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Old 06-11-2012, 10:37 PM   #1
Tommy1858
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Jan 2012
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When i cold crash does it kill the yeast or just make it sleep till it warms back up?The reason im asking is if i bottle from my keg and then those bottles warm up will i make bottle bombs?

 
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Old 06-11-2012, 11:03 PM   #2
Antler
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Quote:
Originally Posted by Tommy1858
When i cold crash does it kill the yeast or just make it sleep till it warms back up?The reason im asking is if i bottle from my keg and then those bottles warm up will i make bottle bombs?
You shouldn't have a problem if you cold crash for a few days and then toss out the first pint from the keg. You cold crash when all the "fermentable" sugars have been fermented. The cold crash drops them out of suspension and clears the beer faster than at room temp. If you warm the beer back up you won't have bottle bombs because the yeast came out in the first pint you'll toss out. Even if the yeast went into your bottles you should be ok because the fermentation is completed.

 
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Old 06-11-2012, 11:43 PM   #3
Tommy1858
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im not positive the fermentation has finished? im kegging at 14 days on a couple of recipies and didnt take sg readings prior to cold crashing. so if there is fermentables left the yeast will start again?

 
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Old 06-11-2012, 11:53 PM   #4
ResumeMan
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Yes, if there is still fermentable sugars in the beer, the yeast will likely ferment those sugars in addition to your priming sugar when you put it in the bottles - and therefore are likely to create gushers and/or bottle bombs.

You can take a SG reading of the cold beer and temperature-correct it. If it is at or below what you were expecting you are probably ok.

But for future batches, definitely make certain you are done before you drop the temperature.
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Old 06-11-2012, 11:54 PM   #5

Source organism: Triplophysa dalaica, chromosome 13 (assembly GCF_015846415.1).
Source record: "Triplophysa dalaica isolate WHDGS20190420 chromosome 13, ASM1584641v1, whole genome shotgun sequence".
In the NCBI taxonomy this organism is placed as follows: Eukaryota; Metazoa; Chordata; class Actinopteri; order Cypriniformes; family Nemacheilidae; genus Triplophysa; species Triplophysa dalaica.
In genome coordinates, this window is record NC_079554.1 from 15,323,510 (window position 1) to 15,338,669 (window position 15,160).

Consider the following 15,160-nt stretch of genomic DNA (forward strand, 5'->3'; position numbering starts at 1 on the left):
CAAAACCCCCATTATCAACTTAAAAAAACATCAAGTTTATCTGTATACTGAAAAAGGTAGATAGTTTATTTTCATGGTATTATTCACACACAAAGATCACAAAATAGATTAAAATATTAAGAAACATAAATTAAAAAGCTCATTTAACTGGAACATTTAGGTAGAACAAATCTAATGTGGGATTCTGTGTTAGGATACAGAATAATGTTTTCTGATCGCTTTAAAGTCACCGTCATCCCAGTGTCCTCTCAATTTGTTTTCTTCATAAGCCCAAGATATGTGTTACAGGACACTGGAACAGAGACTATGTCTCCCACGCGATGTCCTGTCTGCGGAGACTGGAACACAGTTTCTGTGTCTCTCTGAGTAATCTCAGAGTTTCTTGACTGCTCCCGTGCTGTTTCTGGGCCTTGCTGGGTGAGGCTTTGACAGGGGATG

Antler
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Quote:
Originally Posted by Tommy1858
im not positive the fermentation has finished? im kegging at 14 days on a couple of recipies and didnt take sg readings prior to cold crashing. so if there is fermentables left the yeast will start again?
If its not done fermenting and you cold crash it your not gonna get good beer. Your going stop fermentation which will change the outcome, and not in a good way.
I just started taking gravity readings lately, I'd primary for two weeks and secondary for 3. It might be done fermenting and it might not, depending on the yeast, but if your going through the trouble to make beer you need to be patient.

 
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Old 06-12-2012, 09:57 PM   #6
Tommy1858
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Jan 2012
Ringgold, Ga
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the last beer i made was the cream of three crops from here and it says primary 14 days and keg.if there is still fermentable sugars there and i cold crash will it just not leave a sweeter beer?and be ok as long as i keep the temps low?

 
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Old 06-12-2012, 10:42 PM   #7
jtakacs
 
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ferment it until it's done, regardless of what the thread says - sometimes it takes longer

if there are fermentable sugars in there, it will keep fermenting - albeit slower at lower temps. cold crashing will not remove all the yeast.

 
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Old 06-12-2012, 11:13 PM   #8
TarheelBrew13
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If you cold crash an ale you will most likely halt fermentation and retain any unfermented sugars resulting in a sweeter beer. If you warm the beer back up, the yeast will likely begin to ferment the remaining sugars and result in over carbonation if there's only a small amount of residual sugars, gushers if there's a little more sugars and bottle bombs if you have a lot.

I'm not gonna tell you that stopping fermentation early is a bad thing; some of my local breweries do it. However, I will say that it's a more advanced technique that requires some knowledge of the beer making process in order to control.

If I were you and I wanted to bottle some of my keg, I'd just make sure to keep them cold. If you want to cellar the beer or send it to a friend, I'd take a gravity reading and make sure I wasn't going to send him a six pack of explosives.

 
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Old 06-14-2012, 03:02 AM   #9
Tommy1858
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lol thanks for the input. alltho bottle bombs would be funny sent to the right friends who would never drink them anyway. More like garage bombs for them

 
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